Today, Michael Barron and Tim Law announce the launch of BO6, a new beneficial ownership transparency (BOT) framework. BO6 has 6 stages that ensures stakeholders build a beneficial ownership (BO) reporting system that meets international best practice.
There is a global trend towards disclosure of the beneficial owners of companies. Beneficial ownership transparency is, though, still evolving as a concept. BO6 is the first framework of its kind that supports governments and other stakeholders along the whole beneficial ownership transparency process.
From the moment a president, prime minister or minister makes a commitment to implementing BO reporting obligations, through to a functioning system that allows users to reap real benefits from clear data on the ultimate owners of companies, the framework supports the decision making and policy implementation process. It asks the right questions at the right point to allow officials to make policy choices and decisions in an efficient manner and at the optimal time. It creates opportunities for engagement with the private sector, professional advisors, civil society and other stakeholders to ensure a fit-for-purpose reporting system.
For civil society, BO6 provides a structure to assess implementation of beneficial ownership initiatives. Civil society organisations can use BO6 to ensure that government agencies are addressing all challenges and making appropriate policy decisions.
For companies, especially those supporting beneficial ownership implementation, BO6 provides structure for engaging with governments and civil society to ensure any reporting regime is fit for purpose and meets their needs. Companies can be significant users of beneficial ownership information.
The BO6 stages are:
- Understand the landscape where the BO system is being constructed.
Each country starts from a different place and has different priorities for implementing BOT. This stage ensures there is a shared understanding amongst all stakeholders of BO’s importance and the benefits it will bring.
- Decide on the scope of the BO reporting system.
This stage includes some critical decisions on the definition of beneficial owner, companies in scope, thresholds and other core parts of implementation.
- Design the mechanisms for collection, storage, verification, disclosure and enforcement.
Based on the analysis and decisions undertaken in stages 1 and 2, this stage ensures the BO reporting system is designed to be fit for purpose and in a strong position to deliver benefits for stakeholders.
- Legislate to create a robust statutory basis for the reporting system and its enforcement.
The form of legislation will depend on the particular circumstances in each country but should include all the necessary elements to ensure the policy decisions are implemented in full.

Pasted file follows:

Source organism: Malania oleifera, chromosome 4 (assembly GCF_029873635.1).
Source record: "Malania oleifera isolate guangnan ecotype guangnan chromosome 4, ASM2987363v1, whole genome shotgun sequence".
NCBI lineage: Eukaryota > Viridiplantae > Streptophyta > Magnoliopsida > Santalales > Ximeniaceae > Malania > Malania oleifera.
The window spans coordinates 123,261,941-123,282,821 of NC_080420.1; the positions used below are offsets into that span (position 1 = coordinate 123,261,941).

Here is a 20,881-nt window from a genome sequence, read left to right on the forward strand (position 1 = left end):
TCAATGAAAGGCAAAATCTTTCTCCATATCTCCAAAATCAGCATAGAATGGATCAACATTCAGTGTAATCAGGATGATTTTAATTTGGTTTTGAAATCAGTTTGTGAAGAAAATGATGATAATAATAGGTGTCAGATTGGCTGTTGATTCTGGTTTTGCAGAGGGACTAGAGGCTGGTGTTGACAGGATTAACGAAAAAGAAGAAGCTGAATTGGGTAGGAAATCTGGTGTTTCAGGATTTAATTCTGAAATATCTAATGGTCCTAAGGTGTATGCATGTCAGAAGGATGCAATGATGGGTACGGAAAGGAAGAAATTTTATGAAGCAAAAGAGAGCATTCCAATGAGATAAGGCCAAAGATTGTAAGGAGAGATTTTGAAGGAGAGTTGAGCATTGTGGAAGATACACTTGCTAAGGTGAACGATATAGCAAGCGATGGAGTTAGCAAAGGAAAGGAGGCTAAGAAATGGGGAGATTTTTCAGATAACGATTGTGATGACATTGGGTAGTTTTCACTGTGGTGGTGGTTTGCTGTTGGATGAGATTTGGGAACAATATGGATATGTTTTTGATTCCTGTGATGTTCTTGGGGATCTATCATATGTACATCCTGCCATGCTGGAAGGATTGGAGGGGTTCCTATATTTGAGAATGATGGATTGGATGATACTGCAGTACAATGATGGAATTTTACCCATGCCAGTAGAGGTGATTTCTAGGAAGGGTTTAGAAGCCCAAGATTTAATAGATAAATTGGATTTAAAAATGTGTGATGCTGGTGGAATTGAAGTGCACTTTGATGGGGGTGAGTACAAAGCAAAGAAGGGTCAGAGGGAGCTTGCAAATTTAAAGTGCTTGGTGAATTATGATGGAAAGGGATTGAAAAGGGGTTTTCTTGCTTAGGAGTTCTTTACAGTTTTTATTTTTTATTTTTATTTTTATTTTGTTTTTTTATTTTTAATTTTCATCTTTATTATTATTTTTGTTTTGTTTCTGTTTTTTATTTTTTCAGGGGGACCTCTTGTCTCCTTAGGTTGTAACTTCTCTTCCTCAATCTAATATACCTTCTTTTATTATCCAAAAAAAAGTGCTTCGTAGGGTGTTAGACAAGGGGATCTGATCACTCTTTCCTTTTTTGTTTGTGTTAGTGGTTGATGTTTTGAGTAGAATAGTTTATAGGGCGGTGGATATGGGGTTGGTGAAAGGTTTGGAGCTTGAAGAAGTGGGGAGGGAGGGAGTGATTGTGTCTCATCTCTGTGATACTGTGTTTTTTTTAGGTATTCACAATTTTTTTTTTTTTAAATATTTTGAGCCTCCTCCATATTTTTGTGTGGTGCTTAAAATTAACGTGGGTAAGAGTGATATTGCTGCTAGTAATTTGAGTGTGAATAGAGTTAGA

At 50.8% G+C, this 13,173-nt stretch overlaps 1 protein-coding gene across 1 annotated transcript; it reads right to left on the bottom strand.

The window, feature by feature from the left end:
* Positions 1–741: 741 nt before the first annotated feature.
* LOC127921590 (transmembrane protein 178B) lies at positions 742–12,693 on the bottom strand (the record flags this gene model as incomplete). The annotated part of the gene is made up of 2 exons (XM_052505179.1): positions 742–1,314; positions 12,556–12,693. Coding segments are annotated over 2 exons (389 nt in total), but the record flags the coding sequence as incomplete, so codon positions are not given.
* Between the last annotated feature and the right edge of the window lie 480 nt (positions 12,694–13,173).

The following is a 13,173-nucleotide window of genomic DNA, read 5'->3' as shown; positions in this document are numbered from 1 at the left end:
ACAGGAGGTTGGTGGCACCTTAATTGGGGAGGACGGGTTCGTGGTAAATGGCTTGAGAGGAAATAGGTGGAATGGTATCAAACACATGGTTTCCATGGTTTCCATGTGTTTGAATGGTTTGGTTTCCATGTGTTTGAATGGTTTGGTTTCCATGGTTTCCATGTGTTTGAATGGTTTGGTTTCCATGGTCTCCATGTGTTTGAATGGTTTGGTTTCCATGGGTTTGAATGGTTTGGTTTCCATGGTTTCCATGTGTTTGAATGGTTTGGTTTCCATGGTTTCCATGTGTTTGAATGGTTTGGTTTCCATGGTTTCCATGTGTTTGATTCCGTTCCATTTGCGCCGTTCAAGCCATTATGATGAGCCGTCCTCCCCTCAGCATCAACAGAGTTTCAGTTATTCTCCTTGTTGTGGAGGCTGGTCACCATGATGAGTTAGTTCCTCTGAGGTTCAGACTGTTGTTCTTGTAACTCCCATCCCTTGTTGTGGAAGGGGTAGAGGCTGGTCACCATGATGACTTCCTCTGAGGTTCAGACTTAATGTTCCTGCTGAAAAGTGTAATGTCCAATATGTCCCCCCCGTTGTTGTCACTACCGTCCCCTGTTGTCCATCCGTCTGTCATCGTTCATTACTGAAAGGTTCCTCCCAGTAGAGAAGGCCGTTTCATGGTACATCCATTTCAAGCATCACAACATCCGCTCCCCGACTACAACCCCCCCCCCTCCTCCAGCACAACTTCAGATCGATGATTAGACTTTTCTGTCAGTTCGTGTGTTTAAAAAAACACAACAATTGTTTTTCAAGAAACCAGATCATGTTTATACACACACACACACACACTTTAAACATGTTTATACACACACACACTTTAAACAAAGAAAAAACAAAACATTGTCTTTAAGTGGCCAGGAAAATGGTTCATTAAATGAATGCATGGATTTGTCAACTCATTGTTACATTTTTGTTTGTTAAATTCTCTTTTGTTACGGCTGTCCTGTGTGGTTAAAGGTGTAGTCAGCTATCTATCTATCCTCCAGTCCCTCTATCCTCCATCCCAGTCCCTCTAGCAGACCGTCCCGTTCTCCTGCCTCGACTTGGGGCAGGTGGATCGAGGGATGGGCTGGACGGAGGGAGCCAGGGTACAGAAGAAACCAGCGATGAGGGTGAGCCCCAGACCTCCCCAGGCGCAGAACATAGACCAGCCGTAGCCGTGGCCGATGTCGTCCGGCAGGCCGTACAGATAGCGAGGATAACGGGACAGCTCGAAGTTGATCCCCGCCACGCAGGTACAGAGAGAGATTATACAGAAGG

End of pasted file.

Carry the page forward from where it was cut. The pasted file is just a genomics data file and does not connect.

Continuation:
- Implement the legislation and all the mechanisms.
This stage includes ensuring that the necessary resources are deployed both to implement the legislation in an efficient manner and that there are high levels of understanding and compliance.
- Benefit from the availability of clear data on the ultimate owners of companies.
To maximize the benefits, the BO register needs to contain reliable information and be easy to access.
Across all six stages, there is a process to communicate with all stakeholders on the implications of the decisions that have to be made, the uses for reliable BO information and strategies to maximize the benefits from the availability of this information.
BO6 allows stakeholders to make the right decisions at the right time to optimize the benefits of having reliable information on business ownership available for use. Michael and Tim have developed the BO6 framework based on their combined experience of research and practical implementation of BO reporting across four continents.
Michael and Tim have advised governments on the requirements to meet the EITI Standard 2019, FATF Recommendations, OGP commitments and what constitutes international best practice. They have produced scoping studies, drafted robust definitions, designed collection, verification, disclosure and enforcement mechanisms, drafted primary legislation and implementing regulations, advised on overcoming resistance and ensuring that users benefit from BO information.
As with any structure that needs to stand for many years, a BO reporting system needs a well-developed blueprint, solid foundations, well designed infrastructure and reliable support mechanisms. A BO system implemented on this basis is more likely to bring benefits to the economy: reduce the risks of doing business, creating higher levels of integrity and trust and allow government and the citizens to know who is really investing in their economy.